3 big-name centers Blazers could swing for the fences on this offseason

Jusuf Nurkic (left), Damian Lillard, Portland Trail Blazers (Photo by Amanda Loman/Getty Images)
Jusuf Nurkic (left), Damian Lillard, Portland Trail Blazers (Photo by Amanda Loman/Getty Images) /
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The Portland Trail Blazers have been one of the most significant disappointments in the NBA in 2022-23. Despite Damian Lillard’s best efforts, the Blazers are continuing to tumble down the Western Conference standings.

That’s not to say there haven’t been pleasant surprises. Anfernee Simons had his breakout year. Shaedon Sharpe has shown flashes of all-star potential during his rookie season. Jerami Grant has slotted in almost flawlessly.

Still, here we are.

Jusuf Nurkic wasn’t having his best season as a Blazer, to put it nicely, and he’s now missed more than a month with a calf injury. Drew Eubanks has earned himself an NBA roster spot with the way he’s played in relief. But the 6-foot-9 Eubanks and the 6-8 Trendon Watford cannot be Portland’s answer to the backup center question.

At this point, none of those three can be the answer to any center question.

The Trail Blazers are 27th in defense, 27th in rebounding, and allow nearly 53 points per game in the paint. General manager Joe Cronin simply cannot go into next season with the spare parts he currently has up front.

Taking a major swing at a big-name center will require Cronin to put real assets on the table. That would include, but wouldn’t be limited to, Simons, Sharpe, and multiple future first-round picks.

The packages themselves will vary, but here are three solutions to Portland’s massive center problem.

Karl-Anthony Towns, Minnesota Timberwolves

On that list of most disappointing NBA teams, perhaps right below “Portland Trail Blazers” could lie “Minnesota Timberwolves.”

The T-Wolves made an all-in trade of their own for a center last offseason, dealing an unnecessarily enormous package to Utah for Rudy Gobert. The idea was that Gobert’s defense would fit well beside Towns’ offensive skillset, which includes range from beyond the arc.

This would solve some of Minnesota’s defensive issues, while also unlocking improved pick-and-roll possibilities between Anthony Edwards and Gobert, or even Towns and Gobert.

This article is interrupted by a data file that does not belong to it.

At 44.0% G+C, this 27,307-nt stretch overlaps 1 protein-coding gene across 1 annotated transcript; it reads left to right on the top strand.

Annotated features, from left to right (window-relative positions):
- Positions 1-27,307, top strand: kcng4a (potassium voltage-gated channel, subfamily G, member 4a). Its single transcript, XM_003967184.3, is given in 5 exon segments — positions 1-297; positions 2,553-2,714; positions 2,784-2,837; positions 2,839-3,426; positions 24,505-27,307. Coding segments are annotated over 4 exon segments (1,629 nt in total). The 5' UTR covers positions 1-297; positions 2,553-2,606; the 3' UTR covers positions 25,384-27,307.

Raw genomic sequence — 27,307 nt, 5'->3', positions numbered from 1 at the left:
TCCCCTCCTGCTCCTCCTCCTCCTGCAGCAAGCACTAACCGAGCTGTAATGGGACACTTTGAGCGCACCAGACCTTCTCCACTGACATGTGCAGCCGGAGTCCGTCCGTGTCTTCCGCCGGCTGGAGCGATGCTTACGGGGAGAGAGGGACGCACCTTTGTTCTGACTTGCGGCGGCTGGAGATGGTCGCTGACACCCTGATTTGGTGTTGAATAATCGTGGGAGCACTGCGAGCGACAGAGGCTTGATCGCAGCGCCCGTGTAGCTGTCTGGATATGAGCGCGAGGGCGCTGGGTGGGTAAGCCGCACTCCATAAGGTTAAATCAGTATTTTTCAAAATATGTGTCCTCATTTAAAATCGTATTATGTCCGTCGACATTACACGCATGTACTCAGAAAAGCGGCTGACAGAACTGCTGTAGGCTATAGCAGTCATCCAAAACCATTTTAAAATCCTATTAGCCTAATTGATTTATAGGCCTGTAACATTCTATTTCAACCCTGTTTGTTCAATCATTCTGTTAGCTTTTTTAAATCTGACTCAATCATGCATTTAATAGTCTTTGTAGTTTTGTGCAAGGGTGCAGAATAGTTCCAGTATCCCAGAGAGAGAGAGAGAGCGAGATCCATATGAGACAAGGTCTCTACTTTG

But KAT has only played 21 games this year, so the Wolves haven’t had a chance to take a serious look at their shiny new big three. When he has played, though, it hasn’t been fantastic.

When Towns, Gobert, and Edwards play together, Minnesota is 9-10 overall. Any lineup featuring that trio turns the ball over almost 7.5 times in less than 20 minutes, barely shoots 30 percent from three, and has a plus-minus of 0.3.

Lineups with those three on the floor aren’t even among Minnesota’s top five in rebounding or blocked shots.

The Wolves could pull the plug as quickly as possible and send the two-time All-NBA center to Portland. His pick-and-roll partnership with Dame would immediately prove more beneficial to both parties, especially with his ability to space the floor.

Whether it’s pick-and-pop or just as a spot-up shooter, having a big man who is a significant threat from deep (career 39.3 percent 3-point shooter) would give Lillard a host of new options to exploit.

KAT is also adept on the block and in the midrange. In terms of pure scoring skillset, the three-time All-Star may be the best the league has to offer at the center position.

He’s no slouch on the glass or on defense either, averaging 11.2 rebounds and 1.3 blocks for his career. He was putting up 5.2 assists per night this year before he got injured, as well. Towns is a 7-foot offensive force.

The questions arise when it comes to his basketball IQ and effort level. Put him next to Dame, though, and those questions become less important to answer.